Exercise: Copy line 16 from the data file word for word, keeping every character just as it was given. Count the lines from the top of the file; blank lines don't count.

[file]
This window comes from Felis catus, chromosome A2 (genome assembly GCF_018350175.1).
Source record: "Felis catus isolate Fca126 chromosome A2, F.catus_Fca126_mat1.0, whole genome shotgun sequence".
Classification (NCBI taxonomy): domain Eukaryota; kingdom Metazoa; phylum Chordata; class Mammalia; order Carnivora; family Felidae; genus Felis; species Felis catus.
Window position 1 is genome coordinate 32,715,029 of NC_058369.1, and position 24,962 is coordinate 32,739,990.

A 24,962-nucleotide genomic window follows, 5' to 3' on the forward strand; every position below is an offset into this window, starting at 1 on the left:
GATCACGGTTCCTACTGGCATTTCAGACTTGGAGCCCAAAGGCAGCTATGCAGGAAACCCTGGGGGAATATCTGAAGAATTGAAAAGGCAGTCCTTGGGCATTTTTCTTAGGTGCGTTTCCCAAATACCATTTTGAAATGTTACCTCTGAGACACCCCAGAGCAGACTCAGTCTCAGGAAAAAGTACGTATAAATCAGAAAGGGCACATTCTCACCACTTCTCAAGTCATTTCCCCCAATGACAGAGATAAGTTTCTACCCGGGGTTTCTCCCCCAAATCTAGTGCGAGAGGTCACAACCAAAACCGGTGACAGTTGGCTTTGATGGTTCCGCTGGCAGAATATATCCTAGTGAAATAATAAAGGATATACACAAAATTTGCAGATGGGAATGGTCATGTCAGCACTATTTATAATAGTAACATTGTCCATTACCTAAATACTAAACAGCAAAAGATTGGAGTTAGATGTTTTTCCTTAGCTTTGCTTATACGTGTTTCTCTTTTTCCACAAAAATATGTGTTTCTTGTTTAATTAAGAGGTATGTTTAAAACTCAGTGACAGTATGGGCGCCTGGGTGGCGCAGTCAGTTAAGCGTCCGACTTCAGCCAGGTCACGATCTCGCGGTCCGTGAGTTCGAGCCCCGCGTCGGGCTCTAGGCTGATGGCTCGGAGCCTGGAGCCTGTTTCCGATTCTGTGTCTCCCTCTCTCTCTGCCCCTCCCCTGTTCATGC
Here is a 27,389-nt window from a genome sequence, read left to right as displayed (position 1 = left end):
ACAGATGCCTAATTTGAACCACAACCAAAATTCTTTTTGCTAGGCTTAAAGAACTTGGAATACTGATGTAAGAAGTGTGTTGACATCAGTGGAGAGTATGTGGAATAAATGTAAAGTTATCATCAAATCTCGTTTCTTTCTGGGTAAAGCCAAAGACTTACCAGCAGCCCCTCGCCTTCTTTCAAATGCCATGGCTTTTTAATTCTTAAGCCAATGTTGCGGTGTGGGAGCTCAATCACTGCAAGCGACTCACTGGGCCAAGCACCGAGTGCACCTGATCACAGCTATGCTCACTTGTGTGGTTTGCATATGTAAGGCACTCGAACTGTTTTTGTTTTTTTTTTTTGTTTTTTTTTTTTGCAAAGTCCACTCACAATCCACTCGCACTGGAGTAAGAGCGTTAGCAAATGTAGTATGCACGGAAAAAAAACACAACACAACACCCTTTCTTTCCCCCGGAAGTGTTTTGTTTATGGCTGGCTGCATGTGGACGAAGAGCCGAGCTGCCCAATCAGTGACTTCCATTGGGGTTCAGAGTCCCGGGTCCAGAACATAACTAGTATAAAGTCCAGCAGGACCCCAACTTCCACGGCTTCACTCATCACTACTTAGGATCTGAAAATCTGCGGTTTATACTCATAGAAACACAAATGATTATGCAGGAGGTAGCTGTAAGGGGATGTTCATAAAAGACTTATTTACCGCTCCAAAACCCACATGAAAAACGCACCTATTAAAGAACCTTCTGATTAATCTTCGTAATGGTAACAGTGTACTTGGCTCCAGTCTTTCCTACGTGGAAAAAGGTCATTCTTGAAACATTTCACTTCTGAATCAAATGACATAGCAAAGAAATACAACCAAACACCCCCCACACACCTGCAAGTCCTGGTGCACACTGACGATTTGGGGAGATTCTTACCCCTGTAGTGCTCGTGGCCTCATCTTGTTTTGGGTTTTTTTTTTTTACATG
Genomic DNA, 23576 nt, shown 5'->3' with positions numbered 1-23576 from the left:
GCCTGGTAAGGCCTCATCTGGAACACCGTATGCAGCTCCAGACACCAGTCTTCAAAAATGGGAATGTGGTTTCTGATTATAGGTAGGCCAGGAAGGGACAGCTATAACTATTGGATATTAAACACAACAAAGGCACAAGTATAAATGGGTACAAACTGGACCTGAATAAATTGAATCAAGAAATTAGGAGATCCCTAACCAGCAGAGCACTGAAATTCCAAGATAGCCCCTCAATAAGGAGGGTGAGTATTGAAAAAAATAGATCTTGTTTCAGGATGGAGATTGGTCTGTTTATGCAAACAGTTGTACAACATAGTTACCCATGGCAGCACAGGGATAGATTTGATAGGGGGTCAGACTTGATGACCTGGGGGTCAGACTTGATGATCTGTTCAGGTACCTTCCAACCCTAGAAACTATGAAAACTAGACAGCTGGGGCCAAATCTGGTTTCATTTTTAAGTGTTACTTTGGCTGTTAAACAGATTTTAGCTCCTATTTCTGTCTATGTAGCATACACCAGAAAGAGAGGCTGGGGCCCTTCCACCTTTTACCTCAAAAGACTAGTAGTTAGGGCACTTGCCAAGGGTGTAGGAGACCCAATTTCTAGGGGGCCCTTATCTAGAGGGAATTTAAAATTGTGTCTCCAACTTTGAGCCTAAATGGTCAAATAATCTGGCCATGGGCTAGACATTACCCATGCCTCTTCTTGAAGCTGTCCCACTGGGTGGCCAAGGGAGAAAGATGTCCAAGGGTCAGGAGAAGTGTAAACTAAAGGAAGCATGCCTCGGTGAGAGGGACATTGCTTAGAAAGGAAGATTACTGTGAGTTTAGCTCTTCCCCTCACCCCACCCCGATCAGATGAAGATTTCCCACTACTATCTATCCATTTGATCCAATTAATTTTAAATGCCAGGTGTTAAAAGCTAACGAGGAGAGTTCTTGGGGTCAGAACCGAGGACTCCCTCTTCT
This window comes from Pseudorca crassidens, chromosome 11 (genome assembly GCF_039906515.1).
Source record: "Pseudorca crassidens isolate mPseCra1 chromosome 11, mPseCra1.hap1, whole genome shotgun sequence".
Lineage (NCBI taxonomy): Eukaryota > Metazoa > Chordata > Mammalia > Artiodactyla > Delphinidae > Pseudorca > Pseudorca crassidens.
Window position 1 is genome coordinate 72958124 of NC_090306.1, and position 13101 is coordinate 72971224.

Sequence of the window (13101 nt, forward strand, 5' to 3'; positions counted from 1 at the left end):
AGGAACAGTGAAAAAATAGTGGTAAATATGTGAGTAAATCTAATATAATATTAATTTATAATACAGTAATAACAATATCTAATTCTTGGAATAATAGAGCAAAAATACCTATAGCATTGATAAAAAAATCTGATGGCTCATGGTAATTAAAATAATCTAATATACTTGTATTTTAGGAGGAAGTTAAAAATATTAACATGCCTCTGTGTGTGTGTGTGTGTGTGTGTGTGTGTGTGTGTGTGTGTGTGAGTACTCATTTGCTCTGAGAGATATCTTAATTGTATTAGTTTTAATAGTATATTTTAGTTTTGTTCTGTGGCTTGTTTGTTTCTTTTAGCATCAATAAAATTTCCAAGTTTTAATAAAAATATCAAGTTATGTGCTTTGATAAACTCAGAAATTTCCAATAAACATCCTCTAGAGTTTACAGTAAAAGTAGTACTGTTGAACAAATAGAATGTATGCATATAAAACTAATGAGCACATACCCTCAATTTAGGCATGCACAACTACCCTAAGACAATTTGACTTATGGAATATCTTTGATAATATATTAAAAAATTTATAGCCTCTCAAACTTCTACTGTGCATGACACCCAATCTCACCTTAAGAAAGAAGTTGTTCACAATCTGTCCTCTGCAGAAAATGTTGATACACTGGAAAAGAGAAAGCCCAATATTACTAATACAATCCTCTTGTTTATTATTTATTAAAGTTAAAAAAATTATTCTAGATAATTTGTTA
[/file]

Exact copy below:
AGGAACAGTGAAAAAATAGTGGTAAATATGTGAGTAAATCTAATATAATATTAATTTATAATACAGTAATAACAATATCTAATTCTTGGAATAATAGAGCAAAAATACCTATAGCATTGATAAAAAAATCTGATGGCTCATGGTAATTAAAATAATCTAATATACTTGTATTTTAGGAGGAAGTTAAAAATATTAACATGCCTCTGTGTGTGTGTGTGTGTGTGTGTGTGTGTGTGTGTGTGTGTGTGAGTACTCATTTGCTCTGAGAGATATCTTAATTGTATTAGTTTTAATAGTATATTTTAGTTTTGTTCTGTGGCTTGTTTGTTTCTTTTAGCATCAATAAAATTTCCAAGTTTTAATAAAAATATCAAGTTATGTGCTTTGATAAACTCAGAAATTTCCAATAAACATCCTCTAGAGTTTACAGTAAAAGTAGTACTGTTGAACAAATAGAATGTATGCATATAAAACTAATGAGCACATACCCTCAATTTAGGCATGCACAACTACCCTAAGACAATTTGACTTATGGAATATCTTTGATAATATATTAAAAAATTTATAGCCTCTCAAACTTCTACTGTGCATGACACCCAATCTCACCTTAAGAAAGAAGTTGTTCACAATCTGTCCTCTGCAGAAAATGTTGATACACTGGAAAAGAGAAAGCCCAATATTACTAATACAATCCTCTTGTTTATTATTTATTAAAGTTAAAAAAATTATTCTAGATAATTTGTTA